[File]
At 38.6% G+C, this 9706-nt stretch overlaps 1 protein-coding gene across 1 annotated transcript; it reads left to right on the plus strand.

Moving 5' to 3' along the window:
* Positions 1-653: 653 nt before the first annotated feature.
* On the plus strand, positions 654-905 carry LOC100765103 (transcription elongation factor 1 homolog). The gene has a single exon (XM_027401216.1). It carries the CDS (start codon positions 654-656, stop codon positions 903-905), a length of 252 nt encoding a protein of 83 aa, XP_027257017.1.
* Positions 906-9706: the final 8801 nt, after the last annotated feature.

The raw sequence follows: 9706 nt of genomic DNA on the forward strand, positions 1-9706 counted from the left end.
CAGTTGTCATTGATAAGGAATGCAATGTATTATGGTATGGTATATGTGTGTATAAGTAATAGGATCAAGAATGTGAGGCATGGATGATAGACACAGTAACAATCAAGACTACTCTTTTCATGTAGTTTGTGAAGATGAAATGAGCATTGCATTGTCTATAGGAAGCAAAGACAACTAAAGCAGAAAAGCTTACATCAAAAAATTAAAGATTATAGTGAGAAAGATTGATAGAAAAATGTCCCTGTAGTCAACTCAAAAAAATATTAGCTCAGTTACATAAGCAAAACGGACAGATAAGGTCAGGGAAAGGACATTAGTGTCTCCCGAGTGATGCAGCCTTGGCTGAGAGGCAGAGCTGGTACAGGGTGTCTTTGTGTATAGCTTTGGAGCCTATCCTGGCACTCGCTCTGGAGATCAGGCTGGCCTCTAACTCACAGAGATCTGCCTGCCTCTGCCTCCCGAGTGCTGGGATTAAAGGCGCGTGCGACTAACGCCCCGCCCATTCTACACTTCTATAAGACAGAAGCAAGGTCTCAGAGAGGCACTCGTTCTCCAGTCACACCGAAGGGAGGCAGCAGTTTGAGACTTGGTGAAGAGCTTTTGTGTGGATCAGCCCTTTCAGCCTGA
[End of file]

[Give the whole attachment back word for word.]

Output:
At 38.6% G+C, this 9706-nt stretch overlaps 1 protein-coding gene across 1 annotated transcript; it reads left to right on the plus strand.

Moving 5' to 3' along the window:
* Positions 1-653: 653 nt before the first annotated feature.
* On the plus strand, positions 654-905 carry LOC100765103 (transcription elongation factor 1 homolog). The gene has a single exon (XM_027401216.1). It carries the CDS (start codon positions 654-656, stop codon positions 903-905), a length of 252 nt encoding a protein of 83 aa, XP_027257017.1.
* Positions 906-9706: the final 8801 nt, after the last annotated feature.

The raw sequence follows: 9706 nt of genomic DNA on the forward strand, positions 1-9706 counted from the left end.
CAGTTGTCATTGATAAGGAATGCAATGTATTATGGTATGGTATATGTGTGTATAAGTAATAGGATCAAGAATGTGAGGCATGGATGATAGACACAGTAACAATCAAGACTACTCTTTTCATGTAGTTTGTGAAGATGAAATGAGCATTGCATTGTCTATAGGAAGCAAAGACAACTAAAGCAGAAAAGCTTACATCAAAAAATTAAAGATTATAGTGAGAAAGATTGATAGAAAAATGTCCCTGTAGTCAACTCAAAAAAATATTAGCTCAGTTACATAAGCAAAACGGACAGATAAGGTCAGGGAAAGGACATTAGTGTCTCCCGAGTGATGCAGCCTTGGCTGAGAGGCAGAGCTGGTACAGGGTGTCTTTGTGTATAGCTTTGGAGCCTATCCTGGCACTCGCTCTGGAGATCAGGCTGGCCTCTAACTCACAGAGATCTGCCTGCCTCTGCCTCCCGAGTGCTGGGATTAAAGGCGCGTGCGACTAACGCCCCGCCCATTCTACACTTCTATAAGACAGAAGCAAGGTCTCAGAGAGGCACTCGTTCTCCAGTCACACCGAAGGGAGGCAGCAGTTTGAGACTTGGTGAAGAGCTTTTGTGTGGATCAGCCCTTTCAGCCTGA